Last season a brilliant family nightmare – The Hollywood Reporter

[This article contains spoilers for Sunday’s series finale of Succession. Duh.]

It was always about biblical subjects successor.

It would always come down to the birthrights, and which Roy sibling, or possibly a father-in-law, or maybe a distant relative, would maneuver the sale of the family birthright — or rather the corporation — for somewhere between a pile of porridge and more than a billion dollars. Or a snazzy title in a thriving company. Or the symbolic promise of a social media empire.

So yes, successor was always meant to be a show about the corruption of 21st century business empires and the intricate and corrosive connection between media and politics. It was always going to be a show that we had to discuss in terms of how we live now, or rather, how we want to believe the horrible people who rule everything live now. But how long is the cultural shelf life of this show? Three months? 5 years? Until a society with a short attention span either forgets the name “Murdoch” or suppresses the name “Trump” or decides that reminding them of those things is too unbearable. Currency is ephemeral, whether it’s about relevance or money.

If that was all successor was, maybe it would be a great show, but would it be a great show? I will say no. That’s why “America Decides” was perhaps my least favorite episode of the 40-episode series successor, followed by “Whatever It Takes,” the Season 3 episode at the Future Freedom Summit. Because successor it was always about the things that were the focus of the two episodes without tell you that it was about her. These were deadly and devastating episodes, but they were over-hyped episodes. They were episodes that said, “Yes, we ARE political satire and yes, this will confirm everything you’ve ever thought or feared about Fox News and the Republican Party.” [Disclaimer: “America Decides” and “Whatever It Takes” would be the best episodes of 95 percent of the 600-ish television shows that aired in the past year.]

For me it’s the reason we’re going to talk about successor as long as we’re talking about anything in this medium – a medium that successor unconditionally claims to put poison in the ears of the American people – can be summed up in three little words: sticker perambulated circuits.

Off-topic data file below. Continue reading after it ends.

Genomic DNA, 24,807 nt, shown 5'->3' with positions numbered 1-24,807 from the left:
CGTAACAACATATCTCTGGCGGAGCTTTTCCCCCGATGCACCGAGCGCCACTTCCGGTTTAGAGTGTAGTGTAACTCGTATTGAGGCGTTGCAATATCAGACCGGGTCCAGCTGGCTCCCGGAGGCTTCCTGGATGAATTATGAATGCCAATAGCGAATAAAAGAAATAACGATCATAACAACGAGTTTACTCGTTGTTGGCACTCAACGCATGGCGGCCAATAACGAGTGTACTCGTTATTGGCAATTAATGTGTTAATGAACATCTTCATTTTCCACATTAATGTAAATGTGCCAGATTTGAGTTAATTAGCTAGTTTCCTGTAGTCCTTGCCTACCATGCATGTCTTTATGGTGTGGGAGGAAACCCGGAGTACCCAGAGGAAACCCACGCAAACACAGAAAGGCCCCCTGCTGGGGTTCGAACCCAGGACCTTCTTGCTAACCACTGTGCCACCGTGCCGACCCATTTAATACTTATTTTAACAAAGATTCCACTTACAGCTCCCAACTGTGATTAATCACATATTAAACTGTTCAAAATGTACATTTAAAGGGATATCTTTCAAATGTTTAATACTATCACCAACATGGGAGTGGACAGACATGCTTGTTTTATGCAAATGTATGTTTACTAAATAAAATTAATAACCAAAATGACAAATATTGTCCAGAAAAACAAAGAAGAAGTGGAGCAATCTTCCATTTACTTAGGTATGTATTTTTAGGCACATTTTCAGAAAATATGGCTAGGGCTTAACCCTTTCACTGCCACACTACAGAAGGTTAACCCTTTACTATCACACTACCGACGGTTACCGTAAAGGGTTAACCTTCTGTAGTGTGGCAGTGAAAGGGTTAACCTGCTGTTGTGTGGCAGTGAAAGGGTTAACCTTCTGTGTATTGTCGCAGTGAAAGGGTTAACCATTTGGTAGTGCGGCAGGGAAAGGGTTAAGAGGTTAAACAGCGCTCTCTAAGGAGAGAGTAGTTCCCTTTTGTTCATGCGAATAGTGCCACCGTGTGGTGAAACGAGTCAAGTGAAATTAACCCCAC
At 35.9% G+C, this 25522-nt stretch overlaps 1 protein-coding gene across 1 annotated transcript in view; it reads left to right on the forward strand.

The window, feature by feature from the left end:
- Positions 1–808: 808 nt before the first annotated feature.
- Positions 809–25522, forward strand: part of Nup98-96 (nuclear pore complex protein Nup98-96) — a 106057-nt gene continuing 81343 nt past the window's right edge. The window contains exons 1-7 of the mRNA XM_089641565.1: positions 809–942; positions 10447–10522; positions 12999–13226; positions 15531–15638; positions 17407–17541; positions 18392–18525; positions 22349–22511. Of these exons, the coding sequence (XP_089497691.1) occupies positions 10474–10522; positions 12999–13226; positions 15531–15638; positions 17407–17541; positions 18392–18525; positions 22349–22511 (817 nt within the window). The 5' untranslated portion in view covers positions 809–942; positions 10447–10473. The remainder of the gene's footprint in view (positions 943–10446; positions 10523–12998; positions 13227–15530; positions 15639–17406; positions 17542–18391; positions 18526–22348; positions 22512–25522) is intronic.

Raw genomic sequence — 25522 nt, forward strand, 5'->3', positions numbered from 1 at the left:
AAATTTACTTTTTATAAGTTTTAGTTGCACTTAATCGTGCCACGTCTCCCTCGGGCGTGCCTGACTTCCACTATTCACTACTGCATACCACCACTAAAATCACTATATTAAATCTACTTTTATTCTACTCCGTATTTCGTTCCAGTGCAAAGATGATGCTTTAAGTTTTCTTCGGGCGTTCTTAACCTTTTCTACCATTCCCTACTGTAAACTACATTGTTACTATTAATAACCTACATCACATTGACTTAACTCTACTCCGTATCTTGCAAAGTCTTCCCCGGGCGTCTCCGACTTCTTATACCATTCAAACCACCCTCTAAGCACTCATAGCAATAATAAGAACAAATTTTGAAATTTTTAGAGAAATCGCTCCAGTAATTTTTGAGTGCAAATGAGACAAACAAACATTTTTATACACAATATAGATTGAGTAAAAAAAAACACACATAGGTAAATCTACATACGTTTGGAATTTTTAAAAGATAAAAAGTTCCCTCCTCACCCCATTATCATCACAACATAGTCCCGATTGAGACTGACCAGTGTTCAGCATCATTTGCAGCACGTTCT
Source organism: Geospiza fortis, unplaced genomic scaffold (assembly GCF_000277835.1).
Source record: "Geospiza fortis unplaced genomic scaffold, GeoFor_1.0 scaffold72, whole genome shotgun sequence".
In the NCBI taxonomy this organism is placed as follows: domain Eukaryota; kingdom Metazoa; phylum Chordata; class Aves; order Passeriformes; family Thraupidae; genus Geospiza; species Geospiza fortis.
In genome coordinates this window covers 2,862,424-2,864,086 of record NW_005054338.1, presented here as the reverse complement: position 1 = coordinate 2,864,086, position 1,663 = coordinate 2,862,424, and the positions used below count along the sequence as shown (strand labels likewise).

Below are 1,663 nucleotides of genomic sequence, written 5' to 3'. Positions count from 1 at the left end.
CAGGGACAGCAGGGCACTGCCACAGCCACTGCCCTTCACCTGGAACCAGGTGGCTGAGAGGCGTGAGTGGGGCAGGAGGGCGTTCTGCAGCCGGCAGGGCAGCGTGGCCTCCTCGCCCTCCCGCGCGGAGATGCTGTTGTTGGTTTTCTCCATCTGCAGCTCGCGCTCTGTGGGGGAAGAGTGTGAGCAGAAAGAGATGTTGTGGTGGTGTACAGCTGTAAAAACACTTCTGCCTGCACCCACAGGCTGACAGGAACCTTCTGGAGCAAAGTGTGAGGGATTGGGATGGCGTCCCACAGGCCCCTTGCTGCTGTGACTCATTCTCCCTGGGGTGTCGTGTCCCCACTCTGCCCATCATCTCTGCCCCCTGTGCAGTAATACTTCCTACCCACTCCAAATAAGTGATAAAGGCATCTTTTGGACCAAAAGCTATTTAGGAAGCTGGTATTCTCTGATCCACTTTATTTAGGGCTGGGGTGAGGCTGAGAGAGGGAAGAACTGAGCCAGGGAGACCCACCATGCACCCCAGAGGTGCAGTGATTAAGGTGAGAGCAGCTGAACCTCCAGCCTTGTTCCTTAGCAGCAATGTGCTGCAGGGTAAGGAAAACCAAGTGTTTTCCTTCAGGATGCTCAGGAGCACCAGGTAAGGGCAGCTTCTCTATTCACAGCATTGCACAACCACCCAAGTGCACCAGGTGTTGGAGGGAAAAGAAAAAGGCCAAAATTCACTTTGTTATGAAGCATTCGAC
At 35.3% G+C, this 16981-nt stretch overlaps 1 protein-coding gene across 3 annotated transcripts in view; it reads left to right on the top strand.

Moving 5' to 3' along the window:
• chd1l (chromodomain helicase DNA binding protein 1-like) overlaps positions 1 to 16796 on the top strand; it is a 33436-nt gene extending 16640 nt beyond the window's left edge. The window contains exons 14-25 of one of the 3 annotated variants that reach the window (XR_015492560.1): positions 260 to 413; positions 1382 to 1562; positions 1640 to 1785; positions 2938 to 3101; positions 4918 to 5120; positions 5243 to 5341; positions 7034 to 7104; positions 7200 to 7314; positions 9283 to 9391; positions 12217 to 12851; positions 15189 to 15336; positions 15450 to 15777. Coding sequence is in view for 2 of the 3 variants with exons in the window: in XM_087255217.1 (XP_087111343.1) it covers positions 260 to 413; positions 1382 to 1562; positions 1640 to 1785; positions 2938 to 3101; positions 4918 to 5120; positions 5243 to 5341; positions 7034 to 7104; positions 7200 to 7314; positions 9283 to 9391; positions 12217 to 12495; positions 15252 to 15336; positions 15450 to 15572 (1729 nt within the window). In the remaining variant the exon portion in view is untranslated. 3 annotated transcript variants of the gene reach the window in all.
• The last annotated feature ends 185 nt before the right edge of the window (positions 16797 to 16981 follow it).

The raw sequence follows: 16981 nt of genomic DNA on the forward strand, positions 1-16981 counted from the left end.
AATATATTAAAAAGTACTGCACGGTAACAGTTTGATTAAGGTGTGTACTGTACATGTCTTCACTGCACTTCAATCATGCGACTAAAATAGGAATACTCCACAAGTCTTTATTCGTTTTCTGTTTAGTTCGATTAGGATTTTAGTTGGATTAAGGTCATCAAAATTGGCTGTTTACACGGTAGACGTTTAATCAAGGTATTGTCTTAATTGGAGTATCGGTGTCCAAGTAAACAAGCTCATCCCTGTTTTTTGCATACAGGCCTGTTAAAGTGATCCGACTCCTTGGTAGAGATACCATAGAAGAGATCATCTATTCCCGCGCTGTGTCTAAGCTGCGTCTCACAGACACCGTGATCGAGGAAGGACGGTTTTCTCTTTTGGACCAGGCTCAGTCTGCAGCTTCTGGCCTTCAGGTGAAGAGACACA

Alan Ruck’s Connor Roy was the heart and soul of the first half of this season for me and he didn’t need to be a major part of the series finale because even at 90 minutes the finale had very little room for a heart and soul. But Connor got a scene and introduced us to Sticker Perambulated Circuits, or SPCs, as Sarah Snook’s Shiv aptly abbreviates them. I bet no more than one or two people reading this comment know what it’s like to own a media empire and have to make the heartbreaking choice of running a global business or losing everything for just billions of dollars to show for this defeat. But almost everyone who reads this comment understands how to walk through the house or apartment of a loved one with stickers or sticky notes or click through an online database of pictures in a virtual world.

From where I write this I can see a wooden menorah and a carved stone loon. They’re things I once put stickers on. Perhaps you are putting stickers on a painting of someone you can no longer identify, or on a samovar that needs polishing, or on a leather-bound book collection that you are displaying.

The Roys put stickers on a presidential election, a corporation whose tendrils extend into every aspect of American life, and literally people at a pivotal moment near the end of the finale. And yes, it was Tom Wambsgans who technically put the sticker on Cousin Greg, but if there was anything to take away from the finale, it was the two-pronged claim that the Roys were/were the worst people, and Tom beat them at it their own game. Meager. Pyrrhic.

It was a requirement of successor Thinkpiece Industry anticipates that at some point over the past few months everyone who has invested in the show will be thinking about who would be sitting on the Iron Throne at the end of the show. I’ve given multiple answers at various points, including Connor. I’ve never been interested. Not even for a second. The truth has always been that it wouldn’t matter who ended up at the top of the Waystar RoyCo hierarchy at the end of the finals. It was a company built on a sand foundation and backed with lies.

Feel free to cheer a little if you predicted Tom. In the PR pictures he’s standing next to Lukas Matsson and everyone came to kiss his ring, so by the end of the show he’s kind of in charge. I mean, he’s seemingly the empty suit acting as American CEO for regulatory reasons, but if you’re Tom Wambsgans, that’s the ultimate win. Will he still be in that position five weeks, five months or five minutes after the black cut? Of course not. But who cares about hypotheses? I’ll always think Tony Soprano might have died two seconds after his show’s fateful black cut, but that’s like asking the AI ​​to reproduce or invent things that happen outside of the cinematic framework. And it’s a different argument.